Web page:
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n recent years, the semidefinite relaxation (SDR) technique has been at the center of some of very exciting developments in the area of signal processing and communications, and it has shown great significance and relevance on a variety of applications. Roughly speaking, SDR is a powerful, computationally efficient approximation technique for a host of very difficult optimization problems. In particular, it can be applied to many nonconvex quadratically constrained quadratic programs (QCQPs) in an almost mechanical fashion, including the following problem: min x[Rn x T
Approximation Accuracy, Gradient Methods, and Error Bound for Structured Convex Optimization
, 2009
"... Convex optimization problems arising in applications, possibly as approximations of intractable problems, are often structured and large scale. When the data are noisy, it is of interest to bound the solution error relative to the (unknown) solution of the original noiseless problem. Related to this ..."
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Cited by 38 (1 self)
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Convex optimization problems arising in applications, possibly as approximations of intractable problems, are often structured and large scale. When the data are noisy, it is of interest to bound the solution error relative to the (unknown) solution of the original noiseless problem. Related to this is an error bound for the linear convergence analysis of firstorder gradient methods for solving these problems. Example applications include compressed sensing, variable selection in regression, TVregularized image denoising, and sensor network localization.
Further relaxations of the SDP approach to sensor network localization
 SIAM J. Optim
"... Recently, a semidefinite programming (SDP) relaxation approach has been proposed to solve the sensor network localization problem. Although it achieves high accuracy in estimating sensor’s locations, the speed of the SDP approach is not satisfactory for practical applications. In this paper we prop ..."
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Cited by 34 (0 self)
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Recently, a semidefinite programming (SDP) relaxation approach has been proposed to solve the sensor network localization problem. Although it achieves high accuracy in estimating sensor’s locations, the speed of the SDP approach is not satisfactory for practical applications. In this paper we propose methods to further relax the SDP relaxation; more precisely, to decompose the single semidefinite matrix cone into a set of smallsize semidefinite matrix cones, which we call the smaller SDP (SSDP) approach. We present two such relaxations or decompositions; and they are, although weaker than SDP relaxation, tested to be both efficient and accurate in practical computations. The speed of the SSDP is much faster than that of the SDP approach as well as other approaches. We also prove several theoretical properties of the new SSDP relaxations.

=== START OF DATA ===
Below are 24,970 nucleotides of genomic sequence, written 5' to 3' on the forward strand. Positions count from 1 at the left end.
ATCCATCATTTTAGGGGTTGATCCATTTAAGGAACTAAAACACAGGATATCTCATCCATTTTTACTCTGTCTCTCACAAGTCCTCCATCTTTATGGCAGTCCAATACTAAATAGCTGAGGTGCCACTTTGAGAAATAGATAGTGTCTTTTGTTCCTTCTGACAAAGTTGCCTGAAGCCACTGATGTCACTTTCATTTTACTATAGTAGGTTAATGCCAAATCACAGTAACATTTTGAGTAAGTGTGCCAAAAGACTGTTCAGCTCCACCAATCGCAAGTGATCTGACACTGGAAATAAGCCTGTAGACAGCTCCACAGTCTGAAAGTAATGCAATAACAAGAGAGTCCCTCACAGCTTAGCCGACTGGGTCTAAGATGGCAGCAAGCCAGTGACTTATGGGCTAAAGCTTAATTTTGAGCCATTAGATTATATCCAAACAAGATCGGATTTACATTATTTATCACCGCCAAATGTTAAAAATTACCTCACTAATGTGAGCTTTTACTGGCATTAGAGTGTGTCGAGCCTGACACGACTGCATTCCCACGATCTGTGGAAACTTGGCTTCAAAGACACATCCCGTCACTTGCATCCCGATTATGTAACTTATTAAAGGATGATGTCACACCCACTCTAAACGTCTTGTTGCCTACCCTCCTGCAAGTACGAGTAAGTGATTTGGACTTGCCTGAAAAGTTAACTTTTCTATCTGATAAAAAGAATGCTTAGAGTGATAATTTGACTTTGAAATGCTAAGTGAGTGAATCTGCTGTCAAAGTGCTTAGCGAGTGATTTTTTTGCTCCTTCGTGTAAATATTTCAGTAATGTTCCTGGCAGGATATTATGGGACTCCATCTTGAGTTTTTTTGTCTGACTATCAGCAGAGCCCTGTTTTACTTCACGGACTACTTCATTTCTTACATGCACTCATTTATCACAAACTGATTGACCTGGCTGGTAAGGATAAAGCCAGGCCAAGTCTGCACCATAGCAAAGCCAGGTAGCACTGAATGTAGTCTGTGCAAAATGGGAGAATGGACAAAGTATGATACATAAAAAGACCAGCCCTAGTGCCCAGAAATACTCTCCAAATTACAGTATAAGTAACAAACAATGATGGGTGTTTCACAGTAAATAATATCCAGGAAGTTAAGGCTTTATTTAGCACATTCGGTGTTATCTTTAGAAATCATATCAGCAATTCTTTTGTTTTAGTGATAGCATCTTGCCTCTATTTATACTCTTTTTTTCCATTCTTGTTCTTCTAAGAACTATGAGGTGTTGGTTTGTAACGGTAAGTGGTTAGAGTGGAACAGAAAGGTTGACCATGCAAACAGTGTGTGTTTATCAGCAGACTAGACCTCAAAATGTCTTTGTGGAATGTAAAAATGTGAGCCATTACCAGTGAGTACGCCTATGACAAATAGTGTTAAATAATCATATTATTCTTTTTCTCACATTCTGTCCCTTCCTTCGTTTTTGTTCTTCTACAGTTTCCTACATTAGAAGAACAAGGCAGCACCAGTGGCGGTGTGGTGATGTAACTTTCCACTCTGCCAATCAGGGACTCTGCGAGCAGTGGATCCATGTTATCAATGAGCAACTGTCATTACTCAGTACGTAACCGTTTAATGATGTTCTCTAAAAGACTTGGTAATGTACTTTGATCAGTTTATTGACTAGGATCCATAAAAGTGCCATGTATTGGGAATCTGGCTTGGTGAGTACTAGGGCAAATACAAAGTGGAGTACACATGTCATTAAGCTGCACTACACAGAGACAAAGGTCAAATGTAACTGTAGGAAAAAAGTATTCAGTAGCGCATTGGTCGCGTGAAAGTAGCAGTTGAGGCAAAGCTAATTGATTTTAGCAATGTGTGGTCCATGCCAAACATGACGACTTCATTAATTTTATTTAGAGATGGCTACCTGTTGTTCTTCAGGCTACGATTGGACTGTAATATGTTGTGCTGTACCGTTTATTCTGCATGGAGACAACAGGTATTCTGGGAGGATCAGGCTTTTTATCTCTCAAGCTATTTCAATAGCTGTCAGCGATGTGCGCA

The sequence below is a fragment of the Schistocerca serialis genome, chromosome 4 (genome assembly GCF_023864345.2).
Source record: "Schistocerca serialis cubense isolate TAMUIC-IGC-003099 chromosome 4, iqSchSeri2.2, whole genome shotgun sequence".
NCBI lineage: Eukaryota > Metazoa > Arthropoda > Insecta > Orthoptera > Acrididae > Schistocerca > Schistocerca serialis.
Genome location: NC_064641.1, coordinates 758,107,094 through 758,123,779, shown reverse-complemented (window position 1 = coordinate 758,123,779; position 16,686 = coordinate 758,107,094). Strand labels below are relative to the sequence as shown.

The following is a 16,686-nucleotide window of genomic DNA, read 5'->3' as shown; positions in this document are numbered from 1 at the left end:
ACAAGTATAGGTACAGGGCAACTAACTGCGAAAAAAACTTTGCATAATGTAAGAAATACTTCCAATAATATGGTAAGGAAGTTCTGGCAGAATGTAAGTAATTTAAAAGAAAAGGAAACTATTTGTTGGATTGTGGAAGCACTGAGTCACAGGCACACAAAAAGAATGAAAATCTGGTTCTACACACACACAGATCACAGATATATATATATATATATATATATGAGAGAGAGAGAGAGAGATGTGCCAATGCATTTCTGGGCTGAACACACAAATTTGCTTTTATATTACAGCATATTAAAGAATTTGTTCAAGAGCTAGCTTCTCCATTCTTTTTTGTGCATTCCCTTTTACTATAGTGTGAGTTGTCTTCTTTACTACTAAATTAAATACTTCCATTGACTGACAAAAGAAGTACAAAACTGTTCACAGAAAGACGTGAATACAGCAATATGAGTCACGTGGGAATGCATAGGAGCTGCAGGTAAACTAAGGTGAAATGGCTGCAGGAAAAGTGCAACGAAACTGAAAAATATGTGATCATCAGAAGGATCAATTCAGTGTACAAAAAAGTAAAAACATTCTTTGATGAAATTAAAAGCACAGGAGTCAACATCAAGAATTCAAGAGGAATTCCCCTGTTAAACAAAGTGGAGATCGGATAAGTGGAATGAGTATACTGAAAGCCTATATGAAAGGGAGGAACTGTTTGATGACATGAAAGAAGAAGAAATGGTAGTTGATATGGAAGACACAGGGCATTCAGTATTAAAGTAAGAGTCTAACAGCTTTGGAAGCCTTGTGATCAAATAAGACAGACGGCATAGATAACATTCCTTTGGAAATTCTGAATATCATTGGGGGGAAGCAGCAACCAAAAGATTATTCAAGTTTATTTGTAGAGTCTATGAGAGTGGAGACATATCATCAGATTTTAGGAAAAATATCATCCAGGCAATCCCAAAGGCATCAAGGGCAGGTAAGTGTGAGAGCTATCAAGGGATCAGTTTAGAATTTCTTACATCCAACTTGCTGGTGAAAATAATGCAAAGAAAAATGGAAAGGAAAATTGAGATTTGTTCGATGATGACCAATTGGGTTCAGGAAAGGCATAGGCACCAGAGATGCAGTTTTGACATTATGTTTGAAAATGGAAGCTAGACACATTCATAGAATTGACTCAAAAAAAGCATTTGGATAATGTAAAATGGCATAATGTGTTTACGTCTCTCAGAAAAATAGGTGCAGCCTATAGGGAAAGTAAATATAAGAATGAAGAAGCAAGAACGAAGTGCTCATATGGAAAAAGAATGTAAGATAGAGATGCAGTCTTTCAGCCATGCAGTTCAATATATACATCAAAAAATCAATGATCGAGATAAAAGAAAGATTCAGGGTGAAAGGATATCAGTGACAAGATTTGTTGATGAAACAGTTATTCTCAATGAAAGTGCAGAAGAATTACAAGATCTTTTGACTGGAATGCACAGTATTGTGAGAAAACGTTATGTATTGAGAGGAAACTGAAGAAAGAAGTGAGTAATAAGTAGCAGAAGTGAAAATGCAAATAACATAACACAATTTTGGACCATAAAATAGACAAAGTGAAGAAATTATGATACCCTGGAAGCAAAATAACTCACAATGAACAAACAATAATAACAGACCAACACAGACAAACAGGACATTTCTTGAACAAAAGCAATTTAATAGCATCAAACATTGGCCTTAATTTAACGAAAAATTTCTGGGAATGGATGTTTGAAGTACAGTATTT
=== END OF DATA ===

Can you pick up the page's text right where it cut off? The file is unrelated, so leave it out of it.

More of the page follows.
Exploiting sparsity in SDP relaxation for sensor network localization
 SIAM J. Optim
, 2009
"... Abstract. A sensor network localization problem can be formulated as a quadratic optimization problem (QOP). For quadratic optimization problems, semidefinite programming (SDP) relaxation by Lasserre with relaxation order 1 for general polynomial optimization problems (POPs) is known to be equivalen ..."
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Cited by 34 (9 self)
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Abstract. A sensor network localization problem can be formulated as a quadratic optimization problem (QOP). For quadratic optimization problems, semidefinite programming (SDP) relaxation by Lasserre with relaxation order 1 for general polynomial optimization problems (POPs) is known to be equivalent to the sparse SDP relaxation by Waki et al. with relaxation order 1, except the size and sparsity of the resulting SDP relaxation problems. We show that the sparse SDP relaxation applied to the QOP is at least as strong as the BiswasYe SDP relaxation for the sensor network localization problem. A sparse variant of the BiswasYe SDP relaxation, which is equivalent to the original BiswasYe SDP relaxation, is also derived. Numerical results are compared with the BiswasYe SDP relaxation and the edgebased SDP relaxation by Wang et al.. We show that the proposed sparse SDP relaxation is faster than the BiswasYe SDP relaxation. In fact, the computational efficiency in solving the resulting SDP problems increases as the number of anchors and/or the radio range grow. The proposed sparse SDP relaxation also provides more accurate solutions than the edgebased SDP relaxation when exact distances are given between sensors and anchors and there are only a small number of anchors. Key words. Sensor network localization problem, polynomial optimization problem, semidefinite relaxation, sparsity